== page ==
If Lance Armstrong has come to define the American champion abroad--single-minded, unwavering, respected but not loved--then Bode Miller is the anti-Armstrong. The 27-year-old American skier is, above all, not single-minded. One day he's hellbent on victory, the next he's pursuing skiing's equivalent of "the perfect wave," an esthetically beautiful but not necessarily winning run. Even Europeans, tired of Austrian dominance on the mountains, are cheering him on. While the Austrians are skiing's consummate technicians, Miller is the opposite. "He's an artist," says Gilles Brenier, head of the French men's alpine team. "Bode unleashes everything he has, gives everything to the limit--it's the inspiration of the moment--and voila, the canvas is painted."

Miller, a relative unknown before his two-silver-medal turn at the 2002 Olympics in Salt Lake, is having a breakout season. He has won six World Cup races while becoming only the second man in history to win in all four racing disciplines--downhill, slalom, giant slalom and Super-G--in a single season. Entering the homestretch last Sunday, with just five races remaining over eight days, Miller maintained a slim lead over Austria's Benjamin Raich in his bid to become the first American World Cup champ since Phil Mahre and Tamara McKinney back in 1983. Raich says he welcomes the challenge. "It's good because these races are called 'World Cup' and not 'Austria Cup'," he says.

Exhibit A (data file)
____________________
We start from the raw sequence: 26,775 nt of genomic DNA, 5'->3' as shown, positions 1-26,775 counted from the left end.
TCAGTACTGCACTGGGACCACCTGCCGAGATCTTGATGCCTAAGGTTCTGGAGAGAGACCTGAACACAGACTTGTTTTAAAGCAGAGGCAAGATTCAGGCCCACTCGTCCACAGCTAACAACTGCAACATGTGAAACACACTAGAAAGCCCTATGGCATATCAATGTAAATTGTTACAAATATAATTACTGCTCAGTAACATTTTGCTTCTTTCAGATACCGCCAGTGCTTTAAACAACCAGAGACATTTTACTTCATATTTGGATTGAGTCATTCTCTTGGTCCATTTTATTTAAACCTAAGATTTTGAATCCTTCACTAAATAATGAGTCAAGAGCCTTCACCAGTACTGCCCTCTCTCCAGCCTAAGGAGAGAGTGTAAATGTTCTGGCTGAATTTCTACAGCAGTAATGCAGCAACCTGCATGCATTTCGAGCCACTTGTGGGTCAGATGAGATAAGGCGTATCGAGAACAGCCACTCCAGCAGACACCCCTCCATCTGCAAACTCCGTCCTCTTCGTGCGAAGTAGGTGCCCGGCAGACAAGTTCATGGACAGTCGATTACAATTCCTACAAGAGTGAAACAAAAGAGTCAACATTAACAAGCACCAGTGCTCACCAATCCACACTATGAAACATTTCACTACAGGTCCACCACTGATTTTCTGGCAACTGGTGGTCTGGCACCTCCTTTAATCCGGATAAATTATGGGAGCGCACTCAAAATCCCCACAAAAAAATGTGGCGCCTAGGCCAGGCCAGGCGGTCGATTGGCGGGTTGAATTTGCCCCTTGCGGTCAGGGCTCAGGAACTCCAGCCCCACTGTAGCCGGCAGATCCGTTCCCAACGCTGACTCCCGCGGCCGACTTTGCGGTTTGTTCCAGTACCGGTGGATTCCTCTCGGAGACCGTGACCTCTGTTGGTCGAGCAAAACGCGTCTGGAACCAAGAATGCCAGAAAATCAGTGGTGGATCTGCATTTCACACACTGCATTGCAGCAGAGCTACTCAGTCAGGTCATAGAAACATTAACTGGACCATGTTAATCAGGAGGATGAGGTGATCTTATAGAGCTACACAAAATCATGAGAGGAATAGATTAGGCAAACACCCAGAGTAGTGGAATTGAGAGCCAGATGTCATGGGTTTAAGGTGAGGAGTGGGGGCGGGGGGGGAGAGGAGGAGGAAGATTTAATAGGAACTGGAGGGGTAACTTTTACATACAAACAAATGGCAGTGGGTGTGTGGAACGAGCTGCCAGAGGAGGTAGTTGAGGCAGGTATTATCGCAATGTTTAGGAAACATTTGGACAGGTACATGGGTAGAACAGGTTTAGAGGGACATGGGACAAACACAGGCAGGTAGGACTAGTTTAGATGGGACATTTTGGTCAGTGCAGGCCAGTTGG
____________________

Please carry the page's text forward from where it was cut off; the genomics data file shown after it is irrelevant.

More than just a title is at stake. With the Winter Games in Turin, Italy, less than a year away, Miller and the resurgent U.S. ski team (three different Americans won two medals each at last month's World Championships) might finally head off to an Olympics with as much panache as America's ever-glamorous figure skaters. Miller's performance at the recent Worlds was classic Bode. He won gold medals in his first two races, the downhill and the Super-G. Then he racked up a stunning four straight DNFs ("did not finish")--shorthand for veering off course, missing a gate or falling. Yet it was during one of those botched races that Miller, dubbed "the cowboy of the mountain" by the Italian press, stole the show. Losing a ski at the start, an automatic disqualification, Miller kept barreling down the course for another 90 seconds on his single ski. The feat sent fans into a frenzy, left rivals shaking their heads in bemusement and infuriated his coach. "It was very risky for no reward," said Phil McNichol, coach of the U.S. men's alpine team. "I was, like, 'What is he thinking?' If he'd have hurt himself on that run..." But even the coach can recognize the payback in "myth and hype." Even Bode isn't always sure why he does what he does. "On some days, I only want to win and I don't care if I ski like an ass or I cheat or everybody else dies or the wind blows them off the course," he says. "On other days, I just want to ski well and I don't care if I get 20th place."